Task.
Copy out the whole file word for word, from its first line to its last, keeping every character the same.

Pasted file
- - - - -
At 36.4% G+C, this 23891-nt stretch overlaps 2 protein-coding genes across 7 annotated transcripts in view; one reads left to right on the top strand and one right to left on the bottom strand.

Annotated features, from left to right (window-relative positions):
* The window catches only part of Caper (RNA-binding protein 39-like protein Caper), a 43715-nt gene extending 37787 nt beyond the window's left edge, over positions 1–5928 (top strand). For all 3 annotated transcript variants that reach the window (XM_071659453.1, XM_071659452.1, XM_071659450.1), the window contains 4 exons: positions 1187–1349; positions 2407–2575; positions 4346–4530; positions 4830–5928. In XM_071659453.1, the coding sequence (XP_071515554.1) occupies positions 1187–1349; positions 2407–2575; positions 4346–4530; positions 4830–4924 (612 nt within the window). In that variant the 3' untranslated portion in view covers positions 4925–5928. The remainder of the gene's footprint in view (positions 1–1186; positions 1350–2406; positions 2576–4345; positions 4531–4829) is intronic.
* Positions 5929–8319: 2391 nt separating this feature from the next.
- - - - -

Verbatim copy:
At 36.4% G+C, this 23891-nt stretch overlaps 2 protein-coding genes across 7 annotated transcripts in view; one reads left to right on the top strand and one right to left on the bottom strand.

Annotated features, from left to right (window-relative positions):
* The window catches only part of Caper (RNA-binding protein 39-like protein Caper), a 43715-nt gene extending 37787 nt beyond the window's left edge, over positions 1–5928 (top strand). For all 3 annotated transcript variants that reach the window (XM_071659453.1, XM_071659452.1, XM_071659450.1), the window contains 4 exons: positions 1187–1349; positions 2407–2575; positions 4346–4530; positions 4830–5928. In XM_071659453.1, the coding sequence (XP_071515554.1) occupies positions 1187–1349; positions 2407–2575; positions 4346–4530; positions 4830–4924 (612 nt within the window). In that variant the 3' untranslated portion in view covers positions 4925–5928. The remainder of the gene's footprint in view (positions 1–1186; positions 1350–2406; positions 2576–4345; positions 4531–4829) is intronic.
* Positions 5929–8319: 2391 nt separating this feature from the next.